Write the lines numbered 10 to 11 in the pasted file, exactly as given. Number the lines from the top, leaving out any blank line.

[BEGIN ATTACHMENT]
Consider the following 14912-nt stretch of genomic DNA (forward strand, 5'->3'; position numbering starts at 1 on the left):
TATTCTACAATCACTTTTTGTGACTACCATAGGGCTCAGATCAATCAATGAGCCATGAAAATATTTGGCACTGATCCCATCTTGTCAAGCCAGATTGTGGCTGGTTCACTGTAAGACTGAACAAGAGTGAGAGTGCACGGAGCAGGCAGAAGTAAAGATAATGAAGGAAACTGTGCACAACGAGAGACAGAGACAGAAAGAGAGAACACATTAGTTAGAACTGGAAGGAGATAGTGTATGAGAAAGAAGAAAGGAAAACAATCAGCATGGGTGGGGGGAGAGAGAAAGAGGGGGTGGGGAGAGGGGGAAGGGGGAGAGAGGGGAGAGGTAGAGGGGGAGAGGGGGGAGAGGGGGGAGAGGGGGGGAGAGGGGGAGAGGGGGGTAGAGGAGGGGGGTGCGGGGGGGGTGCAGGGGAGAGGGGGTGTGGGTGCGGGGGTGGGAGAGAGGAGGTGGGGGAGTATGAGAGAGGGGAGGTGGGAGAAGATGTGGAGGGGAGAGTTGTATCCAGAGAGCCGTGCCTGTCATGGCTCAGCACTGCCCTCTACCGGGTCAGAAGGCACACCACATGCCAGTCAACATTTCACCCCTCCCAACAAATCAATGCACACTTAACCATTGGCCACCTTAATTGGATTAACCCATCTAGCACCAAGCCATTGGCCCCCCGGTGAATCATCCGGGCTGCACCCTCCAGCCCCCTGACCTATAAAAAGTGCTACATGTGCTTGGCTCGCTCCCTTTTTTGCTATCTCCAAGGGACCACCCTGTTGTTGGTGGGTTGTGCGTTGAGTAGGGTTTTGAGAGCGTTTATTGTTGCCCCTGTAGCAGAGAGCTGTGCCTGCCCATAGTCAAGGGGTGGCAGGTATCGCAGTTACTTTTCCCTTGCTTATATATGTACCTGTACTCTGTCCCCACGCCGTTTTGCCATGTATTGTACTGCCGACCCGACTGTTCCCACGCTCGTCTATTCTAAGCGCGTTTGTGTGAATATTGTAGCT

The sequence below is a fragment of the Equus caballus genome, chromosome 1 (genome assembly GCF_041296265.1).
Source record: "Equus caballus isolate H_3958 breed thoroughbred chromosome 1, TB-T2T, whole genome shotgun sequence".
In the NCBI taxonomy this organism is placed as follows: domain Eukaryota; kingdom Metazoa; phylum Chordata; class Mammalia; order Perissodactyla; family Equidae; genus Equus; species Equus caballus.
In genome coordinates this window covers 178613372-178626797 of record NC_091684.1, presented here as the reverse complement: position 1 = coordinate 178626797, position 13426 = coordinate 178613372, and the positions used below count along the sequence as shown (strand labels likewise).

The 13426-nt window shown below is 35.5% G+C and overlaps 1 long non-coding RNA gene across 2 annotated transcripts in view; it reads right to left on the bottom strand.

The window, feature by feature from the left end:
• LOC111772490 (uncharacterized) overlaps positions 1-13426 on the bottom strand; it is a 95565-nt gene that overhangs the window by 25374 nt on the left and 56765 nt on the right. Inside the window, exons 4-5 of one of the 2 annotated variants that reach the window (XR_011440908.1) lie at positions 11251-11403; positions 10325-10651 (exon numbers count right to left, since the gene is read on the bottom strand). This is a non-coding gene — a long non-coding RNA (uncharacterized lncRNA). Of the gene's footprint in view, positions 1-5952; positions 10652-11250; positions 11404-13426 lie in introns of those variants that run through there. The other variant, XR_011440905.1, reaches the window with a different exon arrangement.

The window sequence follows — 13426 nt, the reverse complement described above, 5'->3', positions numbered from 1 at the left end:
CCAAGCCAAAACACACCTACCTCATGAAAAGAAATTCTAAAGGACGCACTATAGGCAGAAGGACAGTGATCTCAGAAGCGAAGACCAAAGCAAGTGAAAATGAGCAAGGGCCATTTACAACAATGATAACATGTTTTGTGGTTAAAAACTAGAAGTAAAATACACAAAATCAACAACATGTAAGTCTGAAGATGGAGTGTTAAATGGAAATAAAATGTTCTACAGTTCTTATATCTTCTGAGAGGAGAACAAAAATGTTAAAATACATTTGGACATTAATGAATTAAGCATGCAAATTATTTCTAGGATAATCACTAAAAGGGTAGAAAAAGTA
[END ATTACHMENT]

The window sequence follows — 13426 nt, the reverse complement described above, 5'->3', positions numbered from 1 at the left end:
CCAAGCCAAAACACACCTACCTCATGAAAAGAAATTCTAAAGGACGCACTATAGGCAGAAGGACAGTGATCTCAGAAGCGAAGACCAAAGCAAGTGAAAATGAGCAAGGGCCATTTACAACAATGATAACATGTTTTGTGGTTAAAAACTAGAAGTAAAATACACAAAATCAACAACATGTAAGTCTGAAGATGGAGTGTTAAATGGAAATAAAATGTTCTACAGTTCTTATATCTTCTGAGAGGAGAACAAAAATGTTAAAATACATTTGGACATTAATGAATTAAGCATGCAAATTATTTCTAGGATAATCACTAAAAGGGTAGAAAAAGTA